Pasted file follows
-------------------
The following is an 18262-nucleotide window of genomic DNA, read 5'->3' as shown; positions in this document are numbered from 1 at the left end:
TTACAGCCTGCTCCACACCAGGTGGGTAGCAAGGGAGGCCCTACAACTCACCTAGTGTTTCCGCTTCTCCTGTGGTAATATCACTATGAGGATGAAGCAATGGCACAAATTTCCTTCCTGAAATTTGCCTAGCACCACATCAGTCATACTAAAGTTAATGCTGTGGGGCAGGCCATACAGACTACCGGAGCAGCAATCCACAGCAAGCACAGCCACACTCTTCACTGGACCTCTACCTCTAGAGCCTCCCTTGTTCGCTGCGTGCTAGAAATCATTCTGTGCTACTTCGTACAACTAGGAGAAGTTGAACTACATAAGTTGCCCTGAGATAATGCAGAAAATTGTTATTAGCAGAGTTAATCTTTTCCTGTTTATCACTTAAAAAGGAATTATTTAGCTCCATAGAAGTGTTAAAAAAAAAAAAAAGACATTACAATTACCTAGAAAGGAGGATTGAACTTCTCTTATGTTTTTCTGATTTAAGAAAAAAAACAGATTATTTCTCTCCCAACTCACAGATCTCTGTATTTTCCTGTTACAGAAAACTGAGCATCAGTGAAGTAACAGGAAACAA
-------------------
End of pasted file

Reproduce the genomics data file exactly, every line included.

The following is an 18262-nucleotide window of genomic DNA, read 5'->3' as shown; positions in this document are numbered from 1 at the left end:
TTACAGCCTGCTCCACACCAGGTGGGTAGCAAGGGAGGCCCTACAACTCACCTAGTGTTTCCGCTTCTCCTGTGGTAATATCACTATGAGGATGAAGCAATGGCACAAATTTCCTTCCTGAAATTTGCCTAGCACCACATCAGTCATACTAAAGTTAATGCTGTGGGGCAGGCCATACAGACTACCGGAGCAGCAATCCACAGCAAGCACAGCCACACTCTTCACTGGACCTCTACCTCTAGAGCCTCCCTTGTTCGCTGCGTGCTAGAAATCATTCTGTGCTACTTCGTACAACTAGGAGAAGTTGAACTACATAAGTTGCCCTGAGATAATGCAGAAAATTGTTATTAGCAGAGTTAATCTTTTCCTGTTTATCACTTAAAAAGGAATTATTTAGCTCCATAGAAGTGTTAAAAAAAAAAAAAAGACATTACAATTACCTAGAAAGGAGGATTGAACTTCTCTTATGTTTTTCTGATTTAAGAAAAAAAACAGATTATTTCTCTCCCAACTCACAGATCTCTGTATTTTCCTGTTACAGAAAACTGAGCATCAGTGAAGTAACAGGAAACAA